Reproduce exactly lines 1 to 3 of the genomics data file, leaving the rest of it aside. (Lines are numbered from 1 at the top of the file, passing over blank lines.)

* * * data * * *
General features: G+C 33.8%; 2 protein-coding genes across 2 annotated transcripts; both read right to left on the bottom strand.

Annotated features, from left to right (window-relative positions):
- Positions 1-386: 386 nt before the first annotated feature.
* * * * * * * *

General features: G+C 33.8%; 2 protein-coding genes across 2 annotated transcripts; both read right to left on the bottom strand.

Annotated features, from left to right (window-relative positions):
- Positions 1-386: 386 nt before the first annotated feature.